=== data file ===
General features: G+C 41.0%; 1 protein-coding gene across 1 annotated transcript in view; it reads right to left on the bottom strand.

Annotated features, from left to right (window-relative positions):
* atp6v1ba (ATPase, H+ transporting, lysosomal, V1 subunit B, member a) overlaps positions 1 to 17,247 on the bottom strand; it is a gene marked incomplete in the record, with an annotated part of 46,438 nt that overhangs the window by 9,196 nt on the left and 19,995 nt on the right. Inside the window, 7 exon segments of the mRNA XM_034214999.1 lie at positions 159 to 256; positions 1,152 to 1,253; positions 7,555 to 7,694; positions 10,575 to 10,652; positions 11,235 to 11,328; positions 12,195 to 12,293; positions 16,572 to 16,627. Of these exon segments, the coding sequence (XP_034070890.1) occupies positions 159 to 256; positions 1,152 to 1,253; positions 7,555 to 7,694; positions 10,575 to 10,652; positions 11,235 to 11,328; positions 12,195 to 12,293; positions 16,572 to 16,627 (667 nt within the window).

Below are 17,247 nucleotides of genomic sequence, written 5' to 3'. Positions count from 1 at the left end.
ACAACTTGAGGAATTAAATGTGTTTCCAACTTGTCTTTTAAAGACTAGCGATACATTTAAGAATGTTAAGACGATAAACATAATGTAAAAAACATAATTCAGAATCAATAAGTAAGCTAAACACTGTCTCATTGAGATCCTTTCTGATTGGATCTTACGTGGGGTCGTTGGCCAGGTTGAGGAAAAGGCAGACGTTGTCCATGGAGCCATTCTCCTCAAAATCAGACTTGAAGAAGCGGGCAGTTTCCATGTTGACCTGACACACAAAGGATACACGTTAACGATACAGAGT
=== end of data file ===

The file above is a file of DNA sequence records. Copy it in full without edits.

General features: G+C 41.0%; 1 protein-coding gene across 1 annotated transcript in view; it reads right to left on the bottom strand.

Annotated features, from left to right (window-relative positions):
* atp6v1ba (ATPase, H+ transporting, lysosomal, V1 subunit B, member a) overlaps positions 1 to 17,247 on the bottom strand; it is a gene marked incomplete in the record, with an annotated part of 46,438 nt that overhangs the window by 9,196 nt on the left and 19,995 nt on the right. Inside the window, 7 exon segments of the mRNA XM_034214999.1 lie at positions 159 to 256; positions 1,152 to 1,253; positions 7,555 to 7,694; positions 10,575 to 10,652; positions 11,235 to 11,328; positions 12,195 to 12,293; positions 16,572 to 16,627. Of these exon segments, the coding sequence (XP_034070890.1) occupies positions 159 to 256; positions 1,152 to 1,253; positions 7,555 to 7,694; positions 10,575 to 10,652; positions 11,235 to 11,328; positions 12,195 to 12,293; positions 16,572 to 16,627 (667 nt within the window).

Below are 17,247 nucleotides of genomic sequence, written 5' to 3'. Positions count from 1 at the left end.
ACAACTTGAGGAATTAAATGTGTTTCCAACTTGTCTTTTAAAGACTAGCGATACATTTAAGAATGTTAAGACGATAAACATAATGTAAAAAACATAATTCAGAATCAATAAGTAAGCTAAACACTGTCTCATTGAGATCCTTTCTGATTGGATCTTACGTGGGGTCGTTGGCCAGGTTGAGGAAAAGGCAGACGTTGTCCATGGAGCCATTCTCCTCAAAATCAGACTTGAAGAAGCGGGCAGTTTCCATGTTGACCTGACACACAAAGGATACACGTTAACGATACAGAGT